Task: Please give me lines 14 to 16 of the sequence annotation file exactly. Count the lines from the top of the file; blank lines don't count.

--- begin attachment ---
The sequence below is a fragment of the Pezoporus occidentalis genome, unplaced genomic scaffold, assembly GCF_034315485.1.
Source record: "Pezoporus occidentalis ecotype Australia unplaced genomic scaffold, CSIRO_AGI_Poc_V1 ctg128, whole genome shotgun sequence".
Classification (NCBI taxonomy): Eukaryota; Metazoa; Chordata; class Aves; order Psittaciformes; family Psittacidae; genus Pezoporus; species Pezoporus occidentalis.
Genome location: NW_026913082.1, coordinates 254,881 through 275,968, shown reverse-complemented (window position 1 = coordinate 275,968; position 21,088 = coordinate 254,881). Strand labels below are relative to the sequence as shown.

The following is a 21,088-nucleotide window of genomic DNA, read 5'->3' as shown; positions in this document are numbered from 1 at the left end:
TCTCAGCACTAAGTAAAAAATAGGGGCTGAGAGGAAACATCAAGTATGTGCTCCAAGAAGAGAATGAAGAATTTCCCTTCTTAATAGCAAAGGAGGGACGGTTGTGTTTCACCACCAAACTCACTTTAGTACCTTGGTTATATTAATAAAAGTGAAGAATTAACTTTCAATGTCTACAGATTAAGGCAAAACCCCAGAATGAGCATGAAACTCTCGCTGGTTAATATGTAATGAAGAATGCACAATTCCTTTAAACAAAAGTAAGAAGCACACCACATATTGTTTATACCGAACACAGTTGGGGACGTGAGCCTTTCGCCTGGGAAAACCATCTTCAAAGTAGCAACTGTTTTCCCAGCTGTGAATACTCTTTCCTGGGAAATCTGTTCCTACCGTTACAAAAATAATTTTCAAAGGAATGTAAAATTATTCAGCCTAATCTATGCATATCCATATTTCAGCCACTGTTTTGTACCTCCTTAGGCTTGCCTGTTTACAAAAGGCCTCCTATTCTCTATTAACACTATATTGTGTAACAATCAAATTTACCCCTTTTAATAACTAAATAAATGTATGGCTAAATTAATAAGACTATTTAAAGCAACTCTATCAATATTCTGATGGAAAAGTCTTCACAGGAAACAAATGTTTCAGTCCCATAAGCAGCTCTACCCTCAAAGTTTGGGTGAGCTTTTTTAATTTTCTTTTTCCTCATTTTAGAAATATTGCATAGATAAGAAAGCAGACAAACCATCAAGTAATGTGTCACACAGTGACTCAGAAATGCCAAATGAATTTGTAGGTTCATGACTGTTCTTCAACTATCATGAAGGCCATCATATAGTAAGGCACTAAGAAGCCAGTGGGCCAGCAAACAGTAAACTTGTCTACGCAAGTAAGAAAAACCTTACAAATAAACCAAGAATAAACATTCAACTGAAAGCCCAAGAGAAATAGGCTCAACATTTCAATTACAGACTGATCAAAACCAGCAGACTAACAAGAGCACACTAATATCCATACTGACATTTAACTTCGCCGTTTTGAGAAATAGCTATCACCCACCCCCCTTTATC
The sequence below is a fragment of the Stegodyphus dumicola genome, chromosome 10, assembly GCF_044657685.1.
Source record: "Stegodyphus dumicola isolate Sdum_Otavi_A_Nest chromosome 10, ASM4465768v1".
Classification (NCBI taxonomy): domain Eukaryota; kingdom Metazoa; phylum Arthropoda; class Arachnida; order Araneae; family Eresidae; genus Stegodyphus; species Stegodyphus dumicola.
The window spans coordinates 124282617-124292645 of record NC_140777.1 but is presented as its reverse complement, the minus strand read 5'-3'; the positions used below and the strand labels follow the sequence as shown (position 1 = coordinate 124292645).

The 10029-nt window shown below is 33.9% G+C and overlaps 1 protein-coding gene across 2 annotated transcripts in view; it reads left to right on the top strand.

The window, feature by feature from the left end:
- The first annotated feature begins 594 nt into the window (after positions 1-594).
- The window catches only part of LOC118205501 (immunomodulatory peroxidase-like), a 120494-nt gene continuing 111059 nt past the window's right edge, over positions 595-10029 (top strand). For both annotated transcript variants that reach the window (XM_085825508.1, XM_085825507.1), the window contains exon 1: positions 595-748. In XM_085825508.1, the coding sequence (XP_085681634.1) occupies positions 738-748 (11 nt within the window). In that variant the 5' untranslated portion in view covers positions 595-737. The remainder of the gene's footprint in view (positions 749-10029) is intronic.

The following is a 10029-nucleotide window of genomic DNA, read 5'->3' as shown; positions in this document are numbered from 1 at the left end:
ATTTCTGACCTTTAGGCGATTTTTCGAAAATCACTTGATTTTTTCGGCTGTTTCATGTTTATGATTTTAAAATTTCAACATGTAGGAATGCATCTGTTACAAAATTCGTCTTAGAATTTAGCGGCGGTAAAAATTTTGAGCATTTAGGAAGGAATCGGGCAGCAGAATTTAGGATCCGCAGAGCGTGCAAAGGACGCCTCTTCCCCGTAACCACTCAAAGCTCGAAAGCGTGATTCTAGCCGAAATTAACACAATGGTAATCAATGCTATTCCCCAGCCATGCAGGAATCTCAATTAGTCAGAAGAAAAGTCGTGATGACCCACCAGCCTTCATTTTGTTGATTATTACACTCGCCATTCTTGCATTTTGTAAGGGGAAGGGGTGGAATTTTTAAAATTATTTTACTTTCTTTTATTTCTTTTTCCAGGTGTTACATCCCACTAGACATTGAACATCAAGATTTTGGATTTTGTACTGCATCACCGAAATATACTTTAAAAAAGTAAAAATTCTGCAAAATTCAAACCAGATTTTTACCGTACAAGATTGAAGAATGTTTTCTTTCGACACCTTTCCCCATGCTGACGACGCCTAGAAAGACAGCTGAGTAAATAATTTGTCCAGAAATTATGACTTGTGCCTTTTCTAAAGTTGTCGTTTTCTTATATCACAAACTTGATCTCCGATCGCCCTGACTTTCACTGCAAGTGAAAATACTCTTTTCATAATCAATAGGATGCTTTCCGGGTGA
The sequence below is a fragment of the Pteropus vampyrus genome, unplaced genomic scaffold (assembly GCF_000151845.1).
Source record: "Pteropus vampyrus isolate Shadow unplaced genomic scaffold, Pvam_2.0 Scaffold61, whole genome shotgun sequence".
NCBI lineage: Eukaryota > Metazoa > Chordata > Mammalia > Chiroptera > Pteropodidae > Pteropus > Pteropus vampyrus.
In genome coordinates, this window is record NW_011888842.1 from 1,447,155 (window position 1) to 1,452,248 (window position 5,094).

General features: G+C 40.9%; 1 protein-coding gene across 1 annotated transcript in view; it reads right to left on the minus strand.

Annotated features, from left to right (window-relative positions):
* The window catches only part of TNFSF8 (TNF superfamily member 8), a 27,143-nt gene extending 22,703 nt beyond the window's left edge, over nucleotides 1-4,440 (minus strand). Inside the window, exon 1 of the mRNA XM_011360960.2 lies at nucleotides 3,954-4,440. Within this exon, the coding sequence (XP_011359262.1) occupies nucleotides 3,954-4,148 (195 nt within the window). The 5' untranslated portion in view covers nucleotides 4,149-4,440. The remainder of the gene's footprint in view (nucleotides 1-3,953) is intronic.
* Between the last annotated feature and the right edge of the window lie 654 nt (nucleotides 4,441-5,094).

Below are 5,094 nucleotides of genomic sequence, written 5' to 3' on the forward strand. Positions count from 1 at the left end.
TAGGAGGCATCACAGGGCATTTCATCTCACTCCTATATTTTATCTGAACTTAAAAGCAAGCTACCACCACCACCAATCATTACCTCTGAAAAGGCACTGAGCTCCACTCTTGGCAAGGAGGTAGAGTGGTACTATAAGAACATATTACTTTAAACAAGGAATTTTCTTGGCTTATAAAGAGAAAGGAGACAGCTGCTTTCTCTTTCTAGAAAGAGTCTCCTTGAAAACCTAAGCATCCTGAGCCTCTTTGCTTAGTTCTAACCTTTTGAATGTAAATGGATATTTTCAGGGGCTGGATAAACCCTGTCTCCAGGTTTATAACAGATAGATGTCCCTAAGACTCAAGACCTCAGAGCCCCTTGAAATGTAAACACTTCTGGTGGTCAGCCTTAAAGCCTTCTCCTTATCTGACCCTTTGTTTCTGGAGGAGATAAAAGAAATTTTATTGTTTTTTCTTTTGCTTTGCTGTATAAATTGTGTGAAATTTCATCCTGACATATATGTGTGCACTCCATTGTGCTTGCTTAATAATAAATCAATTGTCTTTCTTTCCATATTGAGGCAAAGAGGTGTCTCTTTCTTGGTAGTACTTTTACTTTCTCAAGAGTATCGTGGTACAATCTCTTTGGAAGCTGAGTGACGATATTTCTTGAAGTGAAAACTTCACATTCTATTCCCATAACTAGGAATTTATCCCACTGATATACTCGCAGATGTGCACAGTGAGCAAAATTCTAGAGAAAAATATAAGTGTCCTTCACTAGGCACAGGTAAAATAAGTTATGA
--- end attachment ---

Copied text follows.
- The window catches only part of LOC118205501 (immunomodulatory peroxidase-like), a 120494-nt gene continuing 111059 nt past the window's right edge, over positions 595-10029 (top strand). For both annotated transcript variants that reach the window (XM_085825508.1, XM_085825507.1), the window contains exon 1: positions 595-748. In XM_085825508.1, the coding sequence (XP_085681634.1) occupies positions 738-748 (11 nt within the window). In that variant the 5' untranslated portion in view covers positions 595-737. The remainder of the gene's footprint in view (positions 749-10029) is intronic.

The following is a 10029-nucleotide window of genomic DNA, read 5'->3' as shown; positions in this document are numbered from 1 at the left end:
ATTTCTGACCTTTAGGCGATTTTTCGAAAATCACTTGATTTTTTCGGCTGTTTCATGTTTATGATTTTAAAATTTCAACATGTAGGAATGCATCTGTTACAAAATTCGTCTTAGAATTTAGCGGCGGTAAAAATTTTGAGCATTTAGGAAGGAATCGGGCAGCAGAATTTAGGATCCGCAGAGCGTGCAAAGGACGCCTCTTCCCCGTAACCACTCAAAGCTCGAAAGCGTGATTCTAGCCGAAATTAACACAATGGTAATCAATGCTATTCCCCAGCCATGCAGGAATCTCAATTAGTCAGAAGAAAAGTCGTGATGACCCACCAGCCTTCATTTTGTTGATTATTACACTCGCCATTCTTGCATTTTGTAAGGGGAAGGGGTGGAATTTTTAAAATTATTTTACTTTCTTTTATTTCTTTTTCCAGGTGTTACATCCCACTAGACATTGAACATCAAGATTTTGGATTTTGTACTGCATCACCGAAATATACTTTAAAAAAGTAAAAATTCTGCAAAATTCAAACCAGATTTTTACCGTACAAGATTGAAGAATGTTTTCTTTCGACACCTTTCCCCATGCTGACGACGCCTAGAAAGACAGCTGAGTAAATAATTTGTCCAGAAATTATGACTTGTGCCTTTTCTAAAGTTGTCGTTTTCTTATATCACAAACTTGATCTCCGATCGCCCTGACTTTCACTGCAAGTGAAAATACTCTTTTCATAATCAATAGGATGCTTTCCGGGTGA